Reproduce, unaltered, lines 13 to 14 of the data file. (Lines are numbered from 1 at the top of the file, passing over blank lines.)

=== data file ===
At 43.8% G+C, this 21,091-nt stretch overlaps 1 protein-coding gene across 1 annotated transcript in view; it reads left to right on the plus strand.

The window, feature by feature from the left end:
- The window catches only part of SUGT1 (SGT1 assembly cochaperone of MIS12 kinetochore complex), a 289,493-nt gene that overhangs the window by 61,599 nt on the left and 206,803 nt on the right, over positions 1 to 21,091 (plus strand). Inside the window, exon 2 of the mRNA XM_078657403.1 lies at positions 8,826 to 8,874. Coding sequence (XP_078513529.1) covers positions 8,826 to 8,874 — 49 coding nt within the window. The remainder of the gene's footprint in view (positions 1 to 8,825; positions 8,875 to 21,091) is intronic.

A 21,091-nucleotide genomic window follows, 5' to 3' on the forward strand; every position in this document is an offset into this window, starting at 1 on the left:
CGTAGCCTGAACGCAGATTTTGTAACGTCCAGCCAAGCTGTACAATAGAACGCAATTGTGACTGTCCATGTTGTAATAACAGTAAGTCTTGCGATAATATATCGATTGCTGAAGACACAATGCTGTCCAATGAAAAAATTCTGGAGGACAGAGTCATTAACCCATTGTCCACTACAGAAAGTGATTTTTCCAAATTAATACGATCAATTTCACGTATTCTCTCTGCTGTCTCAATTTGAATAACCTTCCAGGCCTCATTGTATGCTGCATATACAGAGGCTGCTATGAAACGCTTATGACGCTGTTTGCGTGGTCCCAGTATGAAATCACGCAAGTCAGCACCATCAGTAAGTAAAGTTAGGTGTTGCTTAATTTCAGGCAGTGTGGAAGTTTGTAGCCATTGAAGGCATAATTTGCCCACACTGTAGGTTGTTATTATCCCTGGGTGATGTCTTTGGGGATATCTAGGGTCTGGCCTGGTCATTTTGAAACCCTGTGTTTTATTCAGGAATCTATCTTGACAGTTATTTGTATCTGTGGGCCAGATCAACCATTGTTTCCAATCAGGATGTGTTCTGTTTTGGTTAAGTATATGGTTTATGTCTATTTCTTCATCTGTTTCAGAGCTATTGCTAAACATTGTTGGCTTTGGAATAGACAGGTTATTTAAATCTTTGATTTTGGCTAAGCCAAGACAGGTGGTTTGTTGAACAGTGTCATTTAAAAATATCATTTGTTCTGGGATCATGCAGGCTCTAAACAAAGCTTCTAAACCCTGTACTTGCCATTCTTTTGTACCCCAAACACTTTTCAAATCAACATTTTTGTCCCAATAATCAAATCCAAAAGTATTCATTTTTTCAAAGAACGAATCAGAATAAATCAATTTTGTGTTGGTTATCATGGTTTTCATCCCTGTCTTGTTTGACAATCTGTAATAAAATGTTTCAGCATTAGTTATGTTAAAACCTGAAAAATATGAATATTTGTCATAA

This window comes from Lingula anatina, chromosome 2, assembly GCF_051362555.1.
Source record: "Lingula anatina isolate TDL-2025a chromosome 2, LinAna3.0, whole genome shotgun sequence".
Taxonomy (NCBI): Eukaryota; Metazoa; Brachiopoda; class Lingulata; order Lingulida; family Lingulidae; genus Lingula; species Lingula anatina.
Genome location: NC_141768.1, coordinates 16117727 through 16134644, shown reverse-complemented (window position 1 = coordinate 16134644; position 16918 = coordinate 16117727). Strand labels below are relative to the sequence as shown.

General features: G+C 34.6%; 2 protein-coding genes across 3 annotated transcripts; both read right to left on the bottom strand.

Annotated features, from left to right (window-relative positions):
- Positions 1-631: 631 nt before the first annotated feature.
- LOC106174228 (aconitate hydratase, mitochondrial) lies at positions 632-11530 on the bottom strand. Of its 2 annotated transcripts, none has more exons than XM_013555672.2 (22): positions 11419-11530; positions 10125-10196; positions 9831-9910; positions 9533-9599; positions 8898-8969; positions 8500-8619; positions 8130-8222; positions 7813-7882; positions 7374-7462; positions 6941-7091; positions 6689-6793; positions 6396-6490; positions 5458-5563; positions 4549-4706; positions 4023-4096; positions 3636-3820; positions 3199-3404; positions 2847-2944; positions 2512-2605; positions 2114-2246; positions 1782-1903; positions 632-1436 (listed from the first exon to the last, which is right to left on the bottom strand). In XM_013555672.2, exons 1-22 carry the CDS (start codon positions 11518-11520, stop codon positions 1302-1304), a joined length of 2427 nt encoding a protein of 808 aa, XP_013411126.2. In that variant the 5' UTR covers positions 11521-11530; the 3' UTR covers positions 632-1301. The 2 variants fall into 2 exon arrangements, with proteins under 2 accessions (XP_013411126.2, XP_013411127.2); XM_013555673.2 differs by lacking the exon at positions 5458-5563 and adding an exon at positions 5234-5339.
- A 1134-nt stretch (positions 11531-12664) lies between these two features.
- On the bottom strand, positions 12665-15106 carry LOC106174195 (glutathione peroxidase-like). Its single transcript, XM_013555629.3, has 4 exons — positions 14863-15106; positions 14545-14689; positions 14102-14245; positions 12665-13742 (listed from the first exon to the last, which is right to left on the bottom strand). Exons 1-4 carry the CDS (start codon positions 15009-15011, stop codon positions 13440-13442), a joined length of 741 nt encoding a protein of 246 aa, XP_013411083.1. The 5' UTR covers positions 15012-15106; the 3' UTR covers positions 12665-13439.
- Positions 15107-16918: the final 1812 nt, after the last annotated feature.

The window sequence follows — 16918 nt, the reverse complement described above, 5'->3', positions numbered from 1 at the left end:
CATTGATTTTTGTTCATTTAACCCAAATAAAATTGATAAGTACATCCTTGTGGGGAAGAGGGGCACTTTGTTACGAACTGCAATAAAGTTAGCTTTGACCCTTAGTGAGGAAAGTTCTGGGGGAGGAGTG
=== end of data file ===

- LOC106174228 (aconitate hydratase, mitochondrial) lies at positions 632-11530 on the bottom strand. Of its 2 annotated transcripts, none has more exons than XM_013555672.2 (22): positions 11419-11530; positions 10125-10196; positions 9831-9910; positions 9533-9599; positions 8898-8969; positions 8500-8619; positions 8130-8222; positions 7813-7882; positions 7374-7462; positions 6941-7091; positions 6689-6793; positions 6396-6490; positions 5458-5563; positions 4549-4706; positions 4023-4096; positions 3636-3820; positions 3199-3404; positions 2847-2944; positions 2512-2605; positions 2114-2246; positions 1782-1903; positions 632-1436 (listed from the first exon to the last, which is right to left on the bottom strand). In XM_013555672.2, exons 1-22 carry the CDS (start codon positions 11518-11520, stop codon positions 1302-1304), a joined length of 2427 nt encoding a protein of 808 aa, XP_013411126.2. In that variant the 5' UTR covers positions 11521-11530; the 3' UTR covers positions 632-1301. The 2 variants fall into 2 exon arrangements, with proteins under 2 accessions (XP_013411126.2, XP_013411127.2); XM_013555673.2 differs by lacking the exon at positions 5458-5563 and adding an exon at positions 5234-5339.
- A 1134-nt stretch (positions 11531-12664) lies between these two features.